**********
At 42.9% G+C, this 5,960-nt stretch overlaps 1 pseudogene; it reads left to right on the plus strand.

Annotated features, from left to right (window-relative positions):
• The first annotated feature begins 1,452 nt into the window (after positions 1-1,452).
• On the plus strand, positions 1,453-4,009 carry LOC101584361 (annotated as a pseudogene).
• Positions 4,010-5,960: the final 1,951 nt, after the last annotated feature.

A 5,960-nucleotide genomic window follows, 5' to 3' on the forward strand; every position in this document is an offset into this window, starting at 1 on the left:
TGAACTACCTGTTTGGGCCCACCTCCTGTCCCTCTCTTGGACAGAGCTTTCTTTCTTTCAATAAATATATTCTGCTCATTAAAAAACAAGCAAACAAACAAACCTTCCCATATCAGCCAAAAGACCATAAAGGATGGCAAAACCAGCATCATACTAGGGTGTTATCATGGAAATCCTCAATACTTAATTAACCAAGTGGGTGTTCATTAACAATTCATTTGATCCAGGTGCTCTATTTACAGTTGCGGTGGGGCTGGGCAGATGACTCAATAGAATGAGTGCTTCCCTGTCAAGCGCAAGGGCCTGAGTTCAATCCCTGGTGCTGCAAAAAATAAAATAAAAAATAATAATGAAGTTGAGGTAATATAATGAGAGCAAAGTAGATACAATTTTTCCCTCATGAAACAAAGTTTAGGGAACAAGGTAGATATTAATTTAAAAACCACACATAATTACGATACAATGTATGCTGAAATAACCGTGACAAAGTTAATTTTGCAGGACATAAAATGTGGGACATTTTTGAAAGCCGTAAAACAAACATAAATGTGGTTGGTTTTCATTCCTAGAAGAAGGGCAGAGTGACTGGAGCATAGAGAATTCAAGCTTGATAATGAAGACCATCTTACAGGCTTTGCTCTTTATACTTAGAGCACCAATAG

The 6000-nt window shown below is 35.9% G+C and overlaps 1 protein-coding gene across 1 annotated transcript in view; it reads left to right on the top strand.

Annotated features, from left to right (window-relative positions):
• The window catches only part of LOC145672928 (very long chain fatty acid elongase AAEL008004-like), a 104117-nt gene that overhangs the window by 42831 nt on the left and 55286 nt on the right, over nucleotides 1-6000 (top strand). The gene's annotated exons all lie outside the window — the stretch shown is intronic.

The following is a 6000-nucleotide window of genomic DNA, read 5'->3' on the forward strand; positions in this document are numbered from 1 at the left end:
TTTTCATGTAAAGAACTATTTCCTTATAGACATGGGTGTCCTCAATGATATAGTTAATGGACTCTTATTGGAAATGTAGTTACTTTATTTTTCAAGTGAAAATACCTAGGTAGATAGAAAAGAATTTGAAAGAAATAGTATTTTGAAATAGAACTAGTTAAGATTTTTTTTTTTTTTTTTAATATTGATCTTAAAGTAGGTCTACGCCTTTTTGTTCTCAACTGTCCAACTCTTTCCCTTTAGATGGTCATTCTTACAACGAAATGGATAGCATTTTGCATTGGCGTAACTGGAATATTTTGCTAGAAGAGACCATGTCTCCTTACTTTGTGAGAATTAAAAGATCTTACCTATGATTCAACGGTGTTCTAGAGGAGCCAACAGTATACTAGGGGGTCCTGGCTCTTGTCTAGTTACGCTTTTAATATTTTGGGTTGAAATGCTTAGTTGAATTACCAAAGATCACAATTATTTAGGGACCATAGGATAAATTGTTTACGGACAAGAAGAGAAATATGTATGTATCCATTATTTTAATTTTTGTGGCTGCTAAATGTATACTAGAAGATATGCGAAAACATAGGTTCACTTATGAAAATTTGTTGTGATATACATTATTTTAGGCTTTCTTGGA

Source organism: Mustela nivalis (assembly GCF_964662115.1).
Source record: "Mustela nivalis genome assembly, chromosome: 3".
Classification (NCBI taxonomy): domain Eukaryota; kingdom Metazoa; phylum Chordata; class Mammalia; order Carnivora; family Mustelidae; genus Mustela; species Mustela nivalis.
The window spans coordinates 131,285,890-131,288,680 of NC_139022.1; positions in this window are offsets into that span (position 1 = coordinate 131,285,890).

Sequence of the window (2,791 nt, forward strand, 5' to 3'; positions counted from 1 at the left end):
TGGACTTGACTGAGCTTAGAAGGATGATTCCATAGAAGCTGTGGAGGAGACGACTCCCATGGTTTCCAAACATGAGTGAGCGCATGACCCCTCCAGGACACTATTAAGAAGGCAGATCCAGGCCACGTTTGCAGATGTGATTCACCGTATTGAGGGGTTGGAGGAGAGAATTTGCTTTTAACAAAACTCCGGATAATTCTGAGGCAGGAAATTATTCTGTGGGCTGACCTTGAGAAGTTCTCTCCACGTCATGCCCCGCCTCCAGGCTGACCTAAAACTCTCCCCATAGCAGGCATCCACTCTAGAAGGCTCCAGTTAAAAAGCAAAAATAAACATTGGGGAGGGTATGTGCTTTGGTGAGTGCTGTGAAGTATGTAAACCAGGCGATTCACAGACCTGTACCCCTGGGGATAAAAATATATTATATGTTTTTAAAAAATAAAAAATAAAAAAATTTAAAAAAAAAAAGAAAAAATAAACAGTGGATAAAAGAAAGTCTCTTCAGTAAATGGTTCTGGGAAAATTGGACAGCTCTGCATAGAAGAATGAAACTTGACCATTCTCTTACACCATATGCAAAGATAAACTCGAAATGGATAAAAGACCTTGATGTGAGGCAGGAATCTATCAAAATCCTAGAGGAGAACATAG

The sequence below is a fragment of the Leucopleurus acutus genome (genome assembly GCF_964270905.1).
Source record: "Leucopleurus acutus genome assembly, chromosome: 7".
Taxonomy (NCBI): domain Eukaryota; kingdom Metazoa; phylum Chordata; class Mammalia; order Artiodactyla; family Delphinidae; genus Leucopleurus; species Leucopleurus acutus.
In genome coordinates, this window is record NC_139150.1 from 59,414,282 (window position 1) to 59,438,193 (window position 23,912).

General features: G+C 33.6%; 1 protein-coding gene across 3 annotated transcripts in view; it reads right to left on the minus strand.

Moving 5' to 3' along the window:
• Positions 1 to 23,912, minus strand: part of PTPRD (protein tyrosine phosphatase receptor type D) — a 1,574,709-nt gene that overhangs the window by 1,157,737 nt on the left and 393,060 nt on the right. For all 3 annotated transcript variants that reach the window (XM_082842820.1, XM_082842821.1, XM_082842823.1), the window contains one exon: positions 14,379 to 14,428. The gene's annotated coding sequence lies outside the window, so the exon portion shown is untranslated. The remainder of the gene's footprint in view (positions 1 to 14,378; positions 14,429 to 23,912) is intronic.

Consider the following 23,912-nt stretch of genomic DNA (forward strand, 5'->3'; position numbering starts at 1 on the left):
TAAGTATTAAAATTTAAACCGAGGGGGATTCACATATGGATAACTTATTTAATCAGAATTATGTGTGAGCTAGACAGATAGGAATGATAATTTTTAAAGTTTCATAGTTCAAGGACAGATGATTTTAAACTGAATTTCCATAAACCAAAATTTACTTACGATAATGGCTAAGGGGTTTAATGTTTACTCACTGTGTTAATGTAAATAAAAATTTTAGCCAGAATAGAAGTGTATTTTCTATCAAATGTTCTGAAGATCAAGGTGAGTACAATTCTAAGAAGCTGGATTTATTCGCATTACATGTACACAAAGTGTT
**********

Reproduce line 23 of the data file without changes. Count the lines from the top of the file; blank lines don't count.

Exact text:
General features: G+C 33.6%; 1 protein-coding gene across 3 annotated transcripts in view; it reads right to left on the minus strand.